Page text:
(U-WIRE) A new study has linked sex and money in the minds of men.
Using brain scans, researchers from Northwestern and Stanford universities, have shown that when young men are shown erotic pictures they are more likely to make a larger financial gamble than if they were shown a picture of items like a snake or stapler.
Camelia Kuhnen, a finance professor at Northwestern, and Brian Knutson, a psychologist at Stanford, were both lead authors of this study that was designed to determine the power of emotion and arousal and our financial decisions.
To find this out the study employed 15 heterosexual young men at Stanford. In order to find out how the brain responds to such stimuli, they studied their subject’s nucleus accumbens, which is the pleasure center of the brain.
They found that when stimulated by an erotic image, men were far more likely to bet high on a random chance game that could earn them either $1 or a dime.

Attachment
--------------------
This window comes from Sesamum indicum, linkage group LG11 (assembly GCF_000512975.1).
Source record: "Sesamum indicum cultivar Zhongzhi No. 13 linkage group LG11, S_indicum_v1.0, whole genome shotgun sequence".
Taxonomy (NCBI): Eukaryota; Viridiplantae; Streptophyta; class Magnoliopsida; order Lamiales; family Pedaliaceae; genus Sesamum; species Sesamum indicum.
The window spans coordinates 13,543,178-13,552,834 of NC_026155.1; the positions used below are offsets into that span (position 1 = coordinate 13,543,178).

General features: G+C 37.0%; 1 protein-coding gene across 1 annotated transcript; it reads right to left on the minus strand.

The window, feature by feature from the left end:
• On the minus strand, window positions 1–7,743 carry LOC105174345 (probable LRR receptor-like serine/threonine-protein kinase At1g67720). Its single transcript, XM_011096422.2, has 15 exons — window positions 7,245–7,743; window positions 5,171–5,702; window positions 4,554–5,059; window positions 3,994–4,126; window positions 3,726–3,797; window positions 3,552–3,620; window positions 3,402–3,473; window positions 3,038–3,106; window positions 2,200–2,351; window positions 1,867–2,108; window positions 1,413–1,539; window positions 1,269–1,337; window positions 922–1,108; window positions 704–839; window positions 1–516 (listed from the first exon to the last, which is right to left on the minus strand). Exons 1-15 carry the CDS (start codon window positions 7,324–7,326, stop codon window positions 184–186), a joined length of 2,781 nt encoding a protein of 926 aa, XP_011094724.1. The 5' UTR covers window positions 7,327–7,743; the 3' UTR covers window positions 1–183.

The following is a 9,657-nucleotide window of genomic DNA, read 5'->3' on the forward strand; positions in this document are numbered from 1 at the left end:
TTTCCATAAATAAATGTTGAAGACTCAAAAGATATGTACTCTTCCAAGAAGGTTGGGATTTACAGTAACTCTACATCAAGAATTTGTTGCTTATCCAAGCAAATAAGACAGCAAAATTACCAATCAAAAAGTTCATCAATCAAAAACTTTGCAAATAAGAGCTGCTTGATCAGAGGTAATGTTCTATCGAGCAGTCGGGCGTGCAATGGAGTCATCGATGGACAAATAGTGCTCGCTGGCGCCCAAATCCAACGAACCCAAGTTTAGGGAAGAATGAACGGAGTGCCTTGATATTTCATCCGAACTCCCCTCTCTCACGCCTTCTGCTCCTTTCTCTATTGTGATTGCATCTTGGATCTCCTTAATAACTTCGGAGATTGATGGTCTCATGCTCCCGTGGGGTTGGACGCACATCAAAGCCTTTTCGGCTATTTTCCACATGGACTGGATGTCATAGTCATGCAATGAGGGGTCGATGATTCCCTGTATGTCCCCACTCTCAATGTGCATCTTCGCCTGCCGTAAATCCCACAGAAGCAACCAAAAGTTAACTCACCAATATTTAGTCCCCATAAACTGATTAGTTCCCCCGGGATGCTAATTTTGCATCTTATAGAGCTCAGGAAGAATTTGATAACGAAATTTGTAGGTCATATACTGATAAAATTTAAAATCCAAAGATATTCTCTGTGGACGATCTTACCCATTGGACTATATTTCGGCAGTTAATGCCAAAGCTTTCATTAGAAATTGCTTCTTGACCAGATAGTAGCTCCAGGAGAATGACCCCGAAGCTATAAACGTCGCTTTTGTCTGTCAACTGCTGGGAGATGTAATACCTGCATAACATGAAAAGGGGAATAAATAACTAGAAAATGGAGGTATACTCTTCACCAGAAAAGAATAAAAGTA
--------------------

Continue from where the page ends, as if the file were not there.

“I think it is kind of funny that men would link those two things,” Erin Shaw, a freshman graphic design major at Illinois State University, said. “It’s kind of ironic, but I guess it explains the success of places like Hooters.”
The most important part of the experiment, Knutson stated, is not that sexual images told the men to do a certain thing, but that they created strong emotions. Strong emotions, he explained, can deeply affect financial decisions.
Kuhnen said that the link between sex and money is not a male specific trait, that women, too, link the two in their minds. The reason this study did not examine women, she continued, was because it was more difficult to find a picture that would appeal to many heterosexual women than it is to find pictures to appeal to many heterosexual men.
Erica Swanson, a freshman psychology major at Illinois State University, disagrees.
“I don’t think that the same link could be found in women, some women, perhaps, but not all women. Probably not all men either, I would think that there are exceptions to every study.”
According to an Associated Press story, a study that has not yet been published at Harvard University claims that financial risk-taking can be linked to higher testosterone levels.
The AP story also traced the link between men and financial gambles back thousands of years, claiming the males’ role, as a provider and resource gatherer, is the true cause for the link.